Merger and acquisitions often evolve as two companies eye to consolidate competition and combine resources to emerge as the market winner. Globally, the acquisition such as WhatsApp by Facebook is a fine example of how companies can become more powerful. Meanwhile, many acquisitions and mergers also fail due to several reasons.
Several M&A also happened in Indian startup ecosystem, however, only handful of them fructified.
Let us explain. Flipkart had acquired Letsbuy.com in 2012. Later, it killed the brand and the ecosystem took no time to forget it. Snapdeal had acquired Freecharge, Shopo, and a few others. However, none of the acquisitions worked in the favour of the SoftBank-backed venture.
At the time of acquisition, Snapdeal referred Freecharge as a crown of Snapdeal. But the so-called ‘crown’ turned out to be a disaster for the Gurugram-based company. Snapdeal bought Freecharge for about $400 million (stock plus cash). Last year, the beleaguered online marketplace sold out the payment unit to Axis Bank for a mere $50-60 million.
Similarly, Fashionandyou had acquired Urbantouch in 2013. Sadly, the acquisition turned out to be a bad move. Latter’s founder Abhishek Goyal allegedly accused Fashionandyou of many things. Meanwhile, Taxiforsure acquisition by Ola was largely driven by investor and not because of synergies.
Soon after the acquisition, Taxiforsure founders and key employees moved from the joint entity.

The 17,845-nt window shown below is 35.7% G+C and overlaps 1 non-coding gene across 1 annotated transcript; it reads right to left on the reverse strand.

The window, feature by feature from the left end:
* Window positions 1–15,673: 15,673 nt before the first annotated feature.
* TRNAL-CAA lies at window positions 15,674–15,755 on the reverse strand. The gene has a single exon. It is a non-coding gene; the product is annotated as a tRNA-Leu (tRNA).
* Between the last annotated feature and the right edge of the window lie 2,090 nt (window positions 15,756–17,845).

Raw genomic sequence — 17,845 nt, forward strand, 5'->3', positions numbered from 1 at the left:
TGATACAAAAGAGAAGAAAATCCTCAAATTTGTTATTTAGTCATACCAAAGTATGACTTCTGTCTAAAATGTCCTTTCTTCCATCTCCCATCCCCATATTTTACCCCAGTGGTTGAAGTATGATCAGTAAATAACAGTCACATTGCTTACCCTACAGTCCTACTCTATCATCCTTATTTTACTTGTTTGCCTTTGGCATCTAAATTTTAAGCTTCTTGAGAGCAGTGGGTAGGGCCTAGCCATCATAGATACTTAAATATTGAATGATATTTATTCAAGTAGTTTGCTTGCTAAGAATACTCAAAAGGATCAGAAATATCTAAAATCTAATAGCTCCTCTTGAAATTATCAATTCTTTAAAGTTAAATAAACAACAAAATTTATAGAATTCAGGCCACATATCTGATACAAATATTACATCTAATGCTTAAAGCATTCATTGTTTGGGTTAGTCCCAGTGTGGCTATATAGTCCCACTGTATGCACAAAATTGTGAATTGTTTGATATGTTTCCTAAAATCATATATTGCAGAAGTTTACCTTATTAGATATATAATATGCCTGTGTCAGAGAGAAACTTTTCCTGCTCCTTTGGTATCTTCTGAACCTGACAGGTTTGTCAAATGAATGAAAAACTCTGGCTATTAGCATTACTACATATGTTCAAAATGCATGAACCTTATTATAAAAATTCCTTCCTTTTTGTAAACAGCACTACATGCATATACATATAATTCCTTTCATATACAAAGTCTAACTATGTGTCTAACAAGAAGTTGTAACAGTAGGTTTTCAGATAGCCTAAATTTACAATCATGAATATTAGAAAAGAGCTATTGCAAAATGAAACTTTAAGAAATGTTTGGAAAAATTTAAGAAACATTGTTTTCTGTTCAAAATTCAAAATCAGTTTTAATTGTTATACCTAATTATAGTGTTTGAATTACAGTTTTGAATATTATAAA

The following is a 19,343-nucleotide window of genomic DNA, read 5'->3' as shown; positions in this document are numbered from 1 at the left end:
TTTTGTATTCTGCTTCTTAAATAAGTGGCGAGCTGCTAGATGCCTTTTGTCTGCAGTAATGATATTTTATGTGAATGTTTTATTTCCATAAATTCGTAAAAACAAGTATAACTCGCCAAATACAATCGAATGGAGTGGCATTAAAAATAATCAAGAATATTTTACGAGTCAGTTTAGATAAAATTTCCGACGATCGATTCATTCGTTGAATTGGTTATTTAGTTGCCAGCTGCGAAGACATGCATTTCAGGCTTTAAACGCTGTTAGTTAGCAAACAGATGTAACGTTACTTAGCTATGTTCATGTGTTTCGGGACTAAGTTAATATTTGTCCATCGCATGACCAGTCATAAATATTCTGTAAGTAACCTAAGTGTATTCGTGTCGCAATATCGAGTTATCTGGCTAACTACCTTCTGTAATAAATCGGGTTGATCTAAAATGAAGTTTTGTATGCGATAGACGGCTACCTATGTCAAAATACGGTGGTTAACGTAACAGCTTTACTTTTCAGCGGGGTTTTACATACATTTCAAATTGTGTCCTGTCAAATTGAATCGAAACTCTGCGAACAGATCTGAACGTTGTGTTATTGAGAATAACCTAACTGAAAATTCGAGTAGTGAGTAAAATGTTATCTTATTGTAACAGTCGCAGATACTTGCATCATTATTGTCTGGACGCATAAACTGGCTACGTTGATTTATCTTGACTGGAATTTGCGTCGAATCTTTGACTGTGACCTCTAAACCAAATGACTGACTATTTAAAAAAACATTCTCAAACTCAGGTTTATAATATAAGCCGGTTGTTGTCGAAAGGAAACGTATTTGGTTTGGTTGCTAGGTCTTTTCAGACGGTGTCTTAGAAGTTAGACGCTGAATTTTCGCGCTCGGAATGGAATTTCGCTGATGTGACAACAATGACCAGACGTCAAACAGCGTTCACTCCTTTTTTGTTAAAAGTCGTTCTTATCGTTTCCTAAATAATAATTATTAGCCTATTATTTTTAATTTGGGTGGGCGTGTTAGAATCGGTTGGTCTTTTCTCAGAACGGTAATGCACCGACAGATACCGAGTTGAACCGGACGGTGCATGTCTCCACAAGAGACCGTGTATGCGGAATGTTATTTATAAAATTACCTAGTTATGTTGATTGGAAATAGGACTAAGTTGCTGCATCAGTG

Recently in one of the largest M&A, travel major MakeMyTrip merged with its arch-rival goibibo. Both companies were at loggerheads and used to bleed heavily to win the same set of customers.
The acquisition was touted as a pivotal moment in OTA and online hotel booking segments. However, the merger seems to have not worked out. There were various rifts which came up just after the two entities merged in October 2016.
Following the differences, Ashish Kashyap moved from the MakeMyTrip-goibibo joint entity.
Why most of merger and acquisitions fail in India?
The most important reason is the clash of ego between the merged or acquired entities. “Unlike the West where M&A happen when founders see strong synergy, Indian startups often get consolidated as smaller companies are found to be in a shoddy or dying state. In such a scenario, the acquired companies tend to receive a cold response from the acquirer,” says one of the founders whose company got acquired by a larger entity.
Mutual respect for each other is pivotal for the success of any merger or acquisitions. However, if you talk to founders of startups who got acquired with relatively larger setups, you realise that for them, working in joint entity turns extremely difficult. “Overnight company loses independence, its DNA and most importantly the vision,” explains another founder whose company consumed by an e-commerce major.
Founders, as well as employees of a smaller entity in merger or acquisition, are usually ignored.
The above-quoted founder asks an important question, how many founders continue working with joint entity till the merger or acquisition contracts mature? In fact, it’s rare that founders continue with a joint entity. “Ego clashes become daily affair as the larger company sees the smaller one unimportant,” adds the above founder on condition of anonymity.
When it comes to successful M&A, there are a few examples. Undoubtedly, Myntra and Citrus are the great examples. These acquisitions worked out as acquirers – Flipkart and PayU have given them needed independence to operate and allowed them to intact their DNA and vision.
Observers expect a slew of consolidations this year and it would be interesting to watch whether fresh M&As will emerge on the back of strong synergies or follow the same mindset.